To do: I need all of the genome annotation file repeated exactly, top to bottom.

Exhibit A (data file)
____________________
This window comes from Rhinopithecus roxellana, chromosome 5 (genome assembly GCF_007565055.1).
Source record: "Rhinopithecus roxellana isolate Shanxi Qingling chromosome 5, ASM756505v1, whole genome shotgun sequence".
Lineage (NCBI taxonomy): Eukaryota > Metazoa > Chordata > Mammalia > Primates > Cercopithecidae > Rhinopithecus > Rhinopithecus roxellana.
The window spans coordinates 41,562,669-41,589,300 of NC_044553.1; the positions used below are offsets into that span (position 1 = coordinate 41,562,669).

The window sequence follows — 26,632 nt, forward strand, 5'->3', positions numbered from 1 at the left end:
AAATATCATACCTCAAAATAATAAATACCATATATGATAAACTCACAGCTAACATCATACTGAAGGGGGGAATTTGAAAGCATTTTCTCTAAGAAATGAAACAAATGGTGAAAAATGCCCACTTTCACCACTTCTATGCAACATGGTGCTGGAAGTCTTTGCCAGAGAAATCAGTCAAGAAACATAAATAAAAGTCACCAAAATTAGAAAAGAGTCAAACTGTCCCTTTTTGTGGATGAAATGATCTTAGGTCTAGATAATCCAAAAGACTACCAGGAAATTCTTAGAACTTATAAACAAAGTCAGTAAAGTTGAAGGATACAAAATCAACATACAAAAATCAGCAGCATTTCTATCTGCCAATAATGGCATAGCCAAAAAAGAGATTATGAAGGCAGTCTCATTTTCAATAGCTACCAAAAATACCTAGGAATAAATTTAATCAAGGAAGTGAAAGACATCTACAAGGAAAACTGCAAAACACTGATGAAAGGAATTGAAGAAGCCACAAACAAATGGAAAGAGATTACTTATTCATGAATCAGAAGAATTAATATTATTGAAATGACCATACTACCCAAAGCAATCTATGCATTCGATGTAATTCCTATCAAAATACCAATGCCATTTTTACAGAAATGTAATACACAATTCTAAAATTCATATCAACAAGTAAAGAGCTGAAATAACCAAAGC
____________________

This window comes from Rhinopithecus roxellana, chromosome 5 (genome assembly GCF_007565055.1).
Source record: "Rhinopithecus roxellana isolate Shanxi Qingling chromosome 5, ASM756505v1, whole genome shotgun sequence".
Lineage (NCBI taxonomy): Eukaryota > Metazoa > Chordata > Mammalia > Primates > Cercopithecidae > Rhinopithecus > Rhinopithecus roxellana.
The window spans coordinates 41,562,669-41,589,300 of NC_044553.1; the positions used below are offsets into that span (position 1 = coordinate 41,562,669).

The window sequence follows — 26,632 nt, forward strand, 5'->3', positions numbered from 1 at the left end:
AAATATCATACCTCAAAATAATAAATACCATATATGATAAACTCACAGCTAACATCATACTGAAGGGGGGAATTTGAAAGCATTTTCTCTAAGAAATGAAACAAATGGTGAAAAATGCCCACTTTCACCACTTCTATGCAACATGGTGCTGGAAGTCTTTGCCAGAGAAATCAGTCAAGAAACATAAATAAAAGTCACCAAAATTAGAAAAGAGTCAAACTGTCCCTTTTTGTGGATGAAATGATCTTAGGTCTAGATAATCCAAAAGACTACCAGGAAATTCTTAGAACTTATAAACAAAGTCAGTAAAGTTGAAGGATACAAAATCAACATACAAAAATCAGCAGCATTTCTATCTGCCAATAATGGCATAGCCAAAAAAGAGATTATGAAGGCAGTCTCATTTTCAATAGCTACCAAAAATACCTAGGAATAAATTTAATCAAGGAAGTGAAAGACATCTACAAGGAAAACTGCAAAACACTGATGAAAGGAATTGAAGAAGCCACAAACAAATGGAAAGAGATTACTTATTCATGAATCAGAAGAATTAATATTATTGAAATGACCATACTACCCAAAGCAATCTATGCATTCGATGTAATTCCTATCAAAATACCAATGCCATTTTTACAGAAATGTAATACACAATTCTAAAATTCATATCAACAAGTAAAGAGCTGAAATAACCAAAGC